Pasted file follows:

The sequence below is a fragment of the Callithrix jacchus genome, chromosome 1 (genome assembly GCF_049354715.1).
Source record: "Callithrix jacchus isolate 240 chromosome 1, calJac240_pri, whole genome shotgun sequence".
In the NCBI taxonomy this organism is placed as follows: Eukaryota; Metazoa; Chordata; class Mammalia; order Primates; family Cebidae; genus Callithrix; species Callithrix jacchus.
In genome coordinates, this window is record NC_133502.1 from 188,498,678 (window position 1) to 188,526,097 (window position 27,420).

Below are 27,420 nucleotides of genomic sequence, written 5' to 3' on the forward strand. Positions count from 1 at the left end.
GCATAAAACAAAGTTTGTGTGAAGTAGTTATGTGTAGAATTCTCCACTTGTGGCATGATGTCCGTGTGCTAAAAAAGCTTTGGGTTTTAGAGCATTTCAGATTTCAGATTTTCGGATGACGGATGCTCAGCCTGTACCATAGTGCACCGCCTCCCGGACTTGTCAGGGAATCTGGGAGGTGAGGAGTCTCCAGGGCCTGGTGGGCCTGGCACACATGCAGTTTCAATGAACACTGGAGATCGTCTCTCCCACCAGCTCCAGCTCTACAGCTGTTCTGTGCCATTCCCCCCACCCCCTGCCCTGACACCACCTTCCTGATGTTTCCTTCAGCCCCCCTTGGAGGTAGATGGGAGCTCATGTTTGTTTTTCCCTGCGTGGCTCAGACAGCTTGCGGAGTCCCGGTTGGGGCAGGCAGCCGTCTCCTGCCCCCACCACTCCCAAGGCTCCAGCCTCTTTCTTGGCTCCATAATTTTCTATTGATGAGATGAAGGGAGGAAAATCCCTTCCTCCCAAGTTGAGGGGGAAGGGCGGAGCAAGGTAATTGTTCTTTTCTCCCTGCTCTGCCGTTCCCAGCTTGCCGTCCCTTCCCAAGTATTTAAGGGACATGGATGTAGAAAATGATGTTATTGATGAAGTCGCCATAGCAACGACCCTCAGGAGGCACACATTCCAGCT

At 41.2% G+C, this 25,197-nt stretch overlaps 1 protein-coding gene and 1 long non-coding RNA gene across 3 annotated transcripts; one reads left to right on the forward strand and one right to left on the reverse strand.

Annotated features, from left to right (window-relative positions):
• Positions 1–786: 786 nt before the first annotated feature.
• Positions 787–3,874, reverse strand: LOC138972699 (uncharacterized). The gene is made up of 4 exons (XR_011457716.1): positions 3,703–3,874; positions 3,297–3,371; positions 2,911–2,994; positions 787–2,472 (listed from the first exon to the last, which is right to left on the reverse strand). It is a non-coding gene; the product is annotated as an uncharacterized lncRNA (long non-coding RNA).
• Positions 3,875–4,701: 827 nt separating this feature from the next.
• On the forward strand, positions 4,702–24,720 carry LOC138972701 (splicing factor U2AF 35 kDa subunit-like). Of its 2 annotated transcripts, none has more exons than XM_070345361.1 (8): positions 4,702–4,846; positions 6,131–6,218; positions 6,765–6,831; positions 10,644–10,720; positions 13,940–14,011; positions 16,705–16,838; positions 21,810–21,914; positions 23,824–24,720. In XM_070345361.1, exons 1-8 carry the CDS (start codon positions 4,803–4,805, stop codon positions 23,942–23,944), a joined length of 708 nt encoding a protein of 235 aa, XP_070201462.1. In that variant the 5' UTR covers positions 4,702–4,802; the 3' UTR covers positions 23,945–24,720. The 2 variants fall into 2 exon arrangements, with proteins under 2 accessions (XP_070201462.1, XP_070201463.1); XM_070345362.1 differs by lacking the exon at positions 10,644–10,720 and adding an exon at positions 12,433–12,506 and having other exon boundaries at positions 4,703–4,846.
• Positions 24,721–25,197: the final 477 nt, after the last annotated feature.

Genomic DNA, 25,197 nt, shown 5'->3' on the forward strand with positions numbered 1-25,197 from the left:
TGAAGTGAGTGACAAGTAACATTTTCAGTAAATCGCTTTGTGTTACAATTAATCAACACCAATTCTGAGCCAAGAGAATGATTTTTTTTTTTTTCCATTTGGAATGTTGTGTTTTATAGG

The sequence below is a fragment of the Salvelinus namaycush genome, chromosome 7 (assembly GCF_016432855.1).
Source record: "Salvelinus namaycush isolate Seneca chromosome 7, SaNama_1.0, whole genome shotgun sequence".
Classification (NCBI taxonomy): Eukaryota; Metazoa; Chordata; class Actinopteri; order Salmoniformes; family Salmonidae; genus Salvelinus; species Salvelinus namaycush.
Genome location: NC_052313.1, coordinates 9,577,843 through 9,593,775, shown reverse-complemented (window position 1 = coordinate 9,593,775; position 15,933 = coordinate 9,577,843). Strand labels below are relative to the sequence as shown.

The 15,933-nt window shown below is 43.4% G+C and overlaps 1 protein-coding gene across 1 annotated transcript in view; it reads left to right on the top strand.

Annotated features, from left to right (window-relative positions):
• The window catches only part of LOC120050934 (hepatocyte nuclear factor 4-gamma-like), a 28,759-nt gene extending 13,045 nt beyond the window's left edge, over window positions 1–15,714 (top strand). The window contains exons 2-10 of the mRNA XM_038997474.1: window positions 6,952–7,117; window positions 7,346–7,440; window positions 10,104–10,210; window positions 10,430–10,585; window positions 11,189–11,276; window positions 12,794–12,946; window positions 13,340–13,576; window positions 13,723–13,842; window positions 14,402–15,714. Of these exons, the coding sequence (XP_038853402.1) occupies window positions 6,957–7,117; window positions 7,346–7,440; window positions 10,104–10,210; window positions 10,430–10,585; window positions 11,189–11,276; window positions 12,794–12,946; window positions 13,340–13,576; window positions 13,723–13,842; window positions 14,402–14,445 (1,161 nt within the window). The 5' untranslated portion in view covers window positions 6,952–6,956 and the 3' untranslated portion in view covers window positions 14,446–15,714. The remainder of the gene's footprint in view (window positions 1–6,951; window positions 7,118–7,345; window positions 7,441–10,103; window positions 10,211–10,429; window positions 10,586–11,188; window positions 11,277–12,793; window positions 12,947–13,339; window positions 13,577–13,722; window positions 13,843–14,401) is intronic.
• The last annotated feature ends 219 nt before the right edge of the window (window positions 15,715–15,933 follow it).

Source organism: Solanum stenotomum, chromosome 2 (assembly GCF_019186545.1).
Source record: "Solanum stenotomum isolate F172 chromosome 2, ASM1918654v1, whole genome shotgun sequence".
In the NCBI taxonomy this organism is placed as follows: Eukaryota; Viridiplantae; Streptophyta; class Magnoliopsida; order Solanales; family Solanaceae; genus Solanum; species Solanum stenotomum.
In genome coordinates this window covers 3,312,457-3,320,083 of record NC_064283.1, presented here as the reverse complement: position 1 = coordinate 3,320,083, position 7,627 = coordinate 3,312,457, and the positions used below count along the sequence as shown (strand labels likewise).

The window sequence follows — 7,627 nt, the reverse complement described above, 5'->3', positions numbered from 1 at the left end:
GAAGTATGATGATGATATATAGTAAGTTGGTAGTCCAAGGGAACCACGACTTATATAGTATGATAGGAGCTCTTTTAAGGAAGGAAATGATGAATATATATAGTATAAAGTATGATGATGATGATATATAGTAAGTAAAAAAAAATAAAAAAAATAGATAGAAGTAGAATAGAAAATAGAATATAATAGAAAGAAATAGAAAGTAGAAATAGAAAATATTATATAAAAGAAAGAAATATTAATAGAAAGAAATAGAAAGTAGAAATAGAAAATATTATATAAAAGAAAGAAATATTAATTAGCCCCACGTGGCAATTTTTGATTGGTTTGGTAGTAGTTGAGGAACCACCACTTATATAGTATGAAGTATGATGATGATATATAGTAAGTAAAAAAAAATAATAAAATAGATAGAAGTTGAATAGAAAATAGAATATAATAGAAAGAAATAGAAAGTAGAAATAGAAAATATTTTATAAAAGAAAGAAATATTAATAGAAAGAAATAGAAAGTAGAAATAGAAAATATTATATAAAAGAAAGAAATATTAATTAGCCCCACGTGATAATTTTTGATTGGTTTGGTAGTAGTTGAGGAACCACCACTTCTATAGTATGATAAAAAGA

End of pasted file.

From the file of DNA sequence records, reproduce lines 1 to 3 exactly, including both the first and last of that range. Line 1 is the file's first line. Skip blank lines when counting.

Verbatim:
The sequence below is a fragment of the Callithrix jacchus genome, chromosome 1 (genome assembly GCF_049354715.1).
Source record: "Callithrix jacchus isolate 240 chromosome 1, calJac240_pri, whole genome shotgun sequence".
In the NCBI taxonomy this organism is placed as follows: Eukaryota; Metazoa; Chordata; class Mammalia; order Primates; family Cebidae; genus Callithrix; species Callithrix jacchus.